Hot answers tagged backup
The line with DROPBOX="/root/Dropbox/Backups does not have a " at the end. The MYSQL, MYSQLDUMP and GZIP variables refer to the programs used to execute various commands. So they should contain the path of those programs: MYSQL="/usr/bin/mysql" MYSQLDUMP="/usr/bin/mysqldump" GZIP="/bin/gzip" You can use the output of which <program name> to see ...
Try change your backup location to your user folder /home/[username]/backup. Your existing user account might not have permission accessing the /var/backups. Otherwise, you can use chown and chmod command to make /var/backups folder accessible by your account.
Since everything is working fine from the command line, the error Permission denied (publickey) means that the SSH part of rsync is using a different identity file than the specified username. From Jan's comment on the original question, we can specify the identity file in the rsync command using -e 'ssh -i /path/to/identity.file' .... Using the below ...
Distroshare Ubuntu Imager is a new script that I developed to replace Remastersys and Black Lab Image Creator: https://github.com/Distroshare/distroshare-ubuntu-imager . It is based on this guide: https://help.ubuntu.com/community/MakeALiveCD/DVD/BootableFlashFromHarddiskInstall, but includes some bug fixes and extras.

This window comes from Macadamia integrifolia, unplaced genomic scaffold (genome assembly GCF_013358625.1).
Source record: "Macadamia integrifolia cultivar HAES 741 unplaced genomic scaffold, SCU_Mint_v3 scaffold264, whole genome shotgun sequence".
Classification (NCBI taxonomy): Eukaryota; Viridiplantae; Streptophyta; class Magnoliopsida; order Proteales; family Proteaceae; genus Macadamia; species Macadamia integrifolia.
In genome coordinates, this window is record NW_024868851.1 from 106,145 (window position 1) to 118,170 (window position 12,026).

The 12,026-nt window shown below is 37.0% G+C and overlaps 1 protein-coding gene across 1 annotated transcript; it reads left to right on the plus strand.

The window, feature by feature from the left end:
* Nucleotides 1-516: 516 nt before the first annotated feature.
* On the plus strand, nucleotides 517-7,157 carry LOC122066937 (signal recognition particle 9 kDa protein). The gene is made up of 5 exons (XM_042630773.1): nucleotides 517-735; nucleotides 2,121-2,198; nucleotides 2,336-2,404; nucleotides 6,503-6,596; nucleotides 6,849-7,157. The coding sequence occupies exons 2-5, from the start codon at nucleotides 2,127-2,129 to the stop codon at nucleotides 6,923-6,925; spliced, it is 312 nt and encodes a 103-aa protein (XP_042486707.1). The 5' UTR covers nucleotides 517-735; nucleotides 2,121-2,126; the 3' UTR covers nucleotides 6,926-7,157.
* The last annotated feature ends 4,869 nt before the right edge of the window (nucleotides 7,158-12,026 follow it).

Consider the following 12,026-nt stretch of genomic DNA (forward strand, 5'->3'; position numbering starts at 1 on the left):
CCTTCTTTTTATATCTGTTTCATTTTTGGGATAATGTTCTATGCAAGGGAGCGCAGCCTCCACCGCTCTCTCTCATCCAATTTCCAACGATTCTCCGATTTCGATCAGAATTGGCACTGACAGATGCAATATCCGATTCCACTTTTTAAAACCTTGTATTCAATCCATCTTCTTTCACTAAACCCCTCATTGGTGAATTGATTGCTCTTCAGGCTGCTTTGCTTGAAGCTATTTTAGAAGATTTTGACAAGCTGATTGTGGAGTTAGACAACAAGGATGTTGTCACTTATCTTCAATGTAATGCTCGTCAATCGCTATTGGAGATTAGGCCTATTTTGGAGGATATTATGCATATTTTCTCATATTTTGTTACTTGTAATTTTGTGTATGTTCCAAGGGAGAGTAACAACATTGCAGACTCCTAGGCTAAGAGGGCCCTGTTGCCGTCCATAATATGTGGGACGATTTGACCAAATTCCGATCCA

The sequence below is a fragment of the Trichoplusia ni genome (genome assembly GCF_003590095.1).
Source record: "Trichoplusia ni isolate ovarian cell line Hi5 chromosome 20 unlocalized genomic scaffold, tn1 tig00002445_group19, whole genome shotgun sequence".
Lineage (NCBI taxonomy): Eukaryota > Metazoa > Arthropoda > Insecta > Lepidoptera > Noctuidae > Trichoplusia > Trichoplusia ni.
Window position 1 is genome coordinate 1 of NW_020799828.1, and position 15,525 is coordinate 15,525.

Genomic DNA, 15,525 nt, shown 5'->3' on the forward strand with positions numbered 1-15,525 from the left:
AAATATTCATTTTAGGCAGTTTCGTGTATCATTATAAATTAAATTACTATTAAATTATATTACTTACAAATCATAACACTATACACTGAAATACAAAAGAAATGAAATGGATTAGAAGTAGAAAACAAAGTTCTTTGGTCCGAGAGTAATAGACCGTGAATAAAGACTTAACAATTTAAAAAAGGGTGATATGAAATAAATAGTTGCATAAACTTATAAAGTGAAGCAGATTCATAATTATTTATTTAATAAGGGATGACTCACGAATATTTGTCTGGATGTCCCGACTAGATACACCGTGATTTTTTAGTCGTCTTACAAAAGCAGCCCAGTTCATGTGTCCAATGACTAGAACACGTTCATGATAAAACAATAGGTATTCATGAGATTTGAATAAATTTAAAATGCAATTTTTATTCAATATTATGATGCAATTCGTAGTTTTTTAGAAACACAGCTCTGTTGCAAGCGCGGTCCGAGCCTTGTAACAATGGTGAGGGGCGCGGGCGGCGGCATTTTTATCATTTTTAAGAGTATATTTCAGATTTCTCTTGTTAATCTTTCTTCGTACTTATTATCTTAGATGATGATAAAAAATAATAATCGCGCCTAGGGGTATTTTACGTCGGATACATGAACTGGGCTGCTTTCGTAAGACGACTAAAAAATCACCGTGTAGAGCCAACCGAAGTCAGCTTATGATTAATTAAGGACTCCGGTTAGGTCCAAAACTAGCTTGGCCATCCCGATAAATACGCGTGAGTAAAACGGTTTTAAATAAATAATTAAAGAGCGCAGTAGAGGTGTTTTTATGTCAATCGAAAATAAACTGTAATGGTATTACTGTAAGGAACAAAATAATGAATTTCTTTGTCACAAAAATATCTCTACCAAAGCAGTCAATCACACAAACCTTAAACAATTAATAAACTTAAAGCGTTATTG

Now with the new version 9.5 They have a 64-bit installer. This installer is a bit buggy. I'm keeping my changes to the installer updated on the Retrospect forums: http://forums.retrospect.com/index.php?/topic/151358-new-installer-bug-fixes-and-reports/ 14.04 is no officially supported, but 12.04 is not. I have however had some mixed success with the ...
Solved my own problem. Answer was here. TL;DR - Change the folder's permissions by typing $ chmod 755 ~/.config/nautilus-actions in terminal. I found the answer in a post from 2012. Would be nice to know why this weird bug showed up again.
You can use tools that allow for so-called bare metal restore, Acronis TrueImage is one of them and I'm pretty sure you'll find more. Using these tools, you can restore the image to a virtual machine, but be aware: You system might not be in the state you'd expect it to be, since you boot the system on other (virtual) hardware.
It is adviced to make TWO backups. 1 for / and 1 for /home if they are on different partition. If you want one you will have to add a lot of exceptions to that one command. Example: sudo su cd / tar -cvpzf backup.tar.gz --exclude=/backup.tar.gz --one-file-system / tar -cvpzf backuphome.tar.gz --one-file-system /home/ will backup your root and exclude ALL ...
For your MySQL databases, you must first dump the data using mysqldump, transfer the dump and then insert it into the backup system (mysql << my_dump) Alternatively, you could use replication (see: http://dev.mysql.com/doc/refman/5.6/en/replication.html) but I guess it would be overkill in your case.
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